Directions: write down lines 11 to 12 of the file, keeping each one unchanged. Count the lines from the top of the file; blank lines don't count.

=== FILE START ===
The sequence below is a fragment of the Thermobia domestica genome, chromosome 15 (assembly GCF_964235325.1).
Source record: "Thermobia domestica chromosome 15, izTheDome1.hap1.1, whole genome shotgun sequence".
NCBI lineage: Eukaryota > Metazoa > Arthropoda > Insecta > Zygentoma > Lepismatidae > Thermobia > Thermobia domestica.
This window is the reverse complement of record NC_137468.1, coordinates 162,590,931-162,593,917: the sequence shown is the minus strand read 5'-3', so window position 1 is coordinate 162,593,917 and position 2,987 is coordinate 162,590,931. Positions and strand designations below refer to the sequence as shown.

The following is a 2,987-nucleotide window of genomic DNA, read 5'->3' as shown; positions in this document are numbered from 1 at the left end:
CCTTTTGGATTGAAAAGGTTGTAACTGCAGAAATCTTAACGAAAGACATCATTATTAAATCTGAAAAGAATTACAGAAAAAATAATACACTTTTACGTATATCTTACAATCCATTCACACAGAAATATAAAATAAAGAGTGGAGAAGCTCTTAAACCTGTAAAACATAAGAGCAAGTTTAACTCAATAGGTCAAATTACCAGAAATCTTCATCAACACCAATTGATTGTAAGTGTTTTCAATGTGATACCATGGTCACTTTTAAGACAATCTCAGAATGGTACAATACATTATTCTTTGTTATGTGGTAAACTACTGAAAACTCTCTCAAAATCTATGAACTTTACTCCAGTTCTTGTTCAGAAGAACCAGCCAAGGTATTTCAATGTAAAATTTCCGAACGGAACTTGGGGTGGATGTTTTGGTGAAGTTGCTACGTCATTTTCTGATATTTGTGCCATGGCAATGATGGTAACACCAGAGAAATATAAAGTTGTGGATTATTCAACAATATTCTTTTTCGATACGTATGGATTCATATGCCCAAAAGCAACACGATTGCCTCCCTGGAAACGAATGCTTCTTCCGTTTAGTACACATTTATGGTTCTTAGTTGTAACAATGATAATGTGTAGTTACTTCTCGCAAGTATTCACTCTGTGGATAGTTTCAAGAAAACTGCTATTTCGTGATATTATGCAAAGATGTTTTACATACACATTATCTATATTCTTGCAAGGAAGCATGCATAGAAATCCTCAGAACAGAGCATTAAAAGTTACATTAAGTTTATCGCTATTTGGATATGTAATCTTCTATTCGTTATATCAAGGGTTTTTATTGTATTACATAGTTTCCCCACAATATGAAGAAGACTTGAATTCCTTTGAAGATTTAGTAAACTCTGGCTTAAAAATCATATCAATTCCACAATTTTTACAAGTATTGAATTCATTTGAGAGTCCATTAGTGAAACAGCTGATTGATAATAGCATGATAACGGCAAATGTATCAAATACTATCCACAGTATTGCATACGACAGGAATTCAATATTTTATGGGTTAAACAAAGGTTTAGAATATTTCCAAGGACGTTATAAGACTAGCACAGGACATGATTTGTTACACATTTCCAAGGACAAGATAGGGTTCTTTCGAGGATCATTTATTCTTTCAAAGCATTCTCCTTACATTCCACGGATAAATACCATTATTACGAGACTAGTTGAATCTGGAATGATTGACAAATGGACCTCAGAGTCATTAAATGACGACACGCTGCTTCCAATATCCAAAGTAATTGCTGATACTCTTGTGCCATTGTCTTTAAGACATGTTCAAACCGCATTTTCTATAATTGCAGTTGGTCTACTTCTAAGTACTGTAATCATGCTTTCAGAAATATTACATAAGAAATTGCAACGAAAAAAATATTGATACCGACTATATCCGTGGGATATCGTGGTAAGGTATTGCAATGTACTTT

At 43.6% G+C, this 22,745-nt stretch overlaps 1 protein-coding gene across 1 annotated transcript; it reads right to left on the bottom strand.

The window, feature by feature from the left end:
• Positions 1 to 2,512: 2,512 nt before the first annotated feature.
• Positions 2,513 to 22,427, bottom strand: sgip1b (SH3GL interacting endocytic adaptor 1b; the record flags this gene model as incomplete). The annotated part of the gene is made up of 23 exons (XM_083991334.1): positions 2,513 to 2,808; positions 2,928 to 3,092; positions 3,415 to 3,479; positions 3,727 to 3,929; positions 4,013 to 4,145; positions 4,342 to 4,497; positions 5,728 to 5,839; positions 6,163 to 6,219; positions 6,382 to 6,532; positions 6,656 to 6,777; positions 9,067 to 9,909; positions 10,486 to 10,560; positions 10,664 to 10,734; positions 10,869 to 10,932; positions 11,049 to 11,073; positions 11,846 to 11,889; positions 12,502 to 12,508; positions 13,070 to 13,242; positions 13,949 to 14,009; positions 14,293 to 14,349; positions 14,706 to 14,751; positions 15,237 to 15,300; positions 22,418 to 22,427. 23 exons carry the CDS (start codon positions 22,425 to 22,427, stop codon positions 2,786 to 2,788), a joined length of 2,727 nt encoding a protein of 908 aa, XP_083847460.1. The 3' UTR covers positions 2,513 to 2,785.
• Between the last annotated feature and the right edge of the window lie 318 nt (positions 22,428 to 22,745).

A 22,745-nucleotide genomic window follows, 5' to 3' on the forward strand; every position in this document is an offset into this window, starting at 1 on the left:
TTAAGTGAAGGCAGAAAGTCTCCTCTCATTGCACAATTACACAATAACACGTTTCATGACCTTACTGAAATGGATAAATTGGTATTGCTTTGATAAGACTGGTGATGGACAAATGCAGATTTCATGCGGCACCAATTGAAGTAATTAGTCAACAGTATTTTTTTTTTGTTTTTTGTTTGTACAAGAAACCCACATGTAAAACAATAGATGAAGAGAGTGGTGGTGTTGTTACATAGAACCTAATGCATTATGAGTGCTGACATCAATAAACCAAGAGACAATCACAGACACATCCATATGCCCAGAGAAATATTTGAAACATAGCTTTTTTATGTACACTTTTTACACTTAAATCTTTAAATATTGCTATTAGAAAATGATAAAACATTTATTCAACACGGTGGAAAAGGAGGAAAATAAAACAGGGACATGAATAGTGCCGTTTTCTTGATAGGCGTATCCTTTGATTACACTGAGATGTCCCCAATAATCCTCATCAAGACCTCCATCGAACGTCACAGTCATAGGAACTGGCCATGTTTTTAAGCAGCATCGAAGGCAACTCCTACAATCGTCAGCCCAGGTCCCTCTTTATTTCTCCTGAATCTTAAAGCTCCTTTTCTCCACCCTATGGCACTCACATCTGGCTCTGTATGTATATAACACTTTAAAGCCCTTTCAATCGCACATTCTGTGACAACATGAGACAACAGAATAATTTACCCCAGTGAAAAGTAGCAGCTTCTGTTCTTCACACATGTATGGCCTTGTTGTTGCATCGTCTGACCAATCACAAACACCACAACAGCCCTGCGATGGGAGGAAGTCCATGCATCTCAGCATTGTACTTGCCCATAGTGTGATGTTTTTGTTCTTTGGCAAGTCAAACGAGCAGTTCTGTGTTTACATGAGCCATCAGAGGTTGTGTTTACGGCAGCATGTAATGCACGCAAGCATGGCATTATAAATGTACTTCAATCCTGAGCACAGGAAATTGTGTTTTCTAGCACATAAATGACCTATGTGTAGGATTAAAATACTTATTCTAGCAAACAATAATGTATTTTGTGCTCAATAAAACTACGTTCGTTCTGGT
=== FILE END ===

• Between the last annotated feature and the right edge of the window lie 318 nt (positions 22,428 to 22,745).

A 22,745-nucleotide genomic window follows, 5' to 3' on the forward strand; every position in this document is an offset into this window, starting at 1 on the left: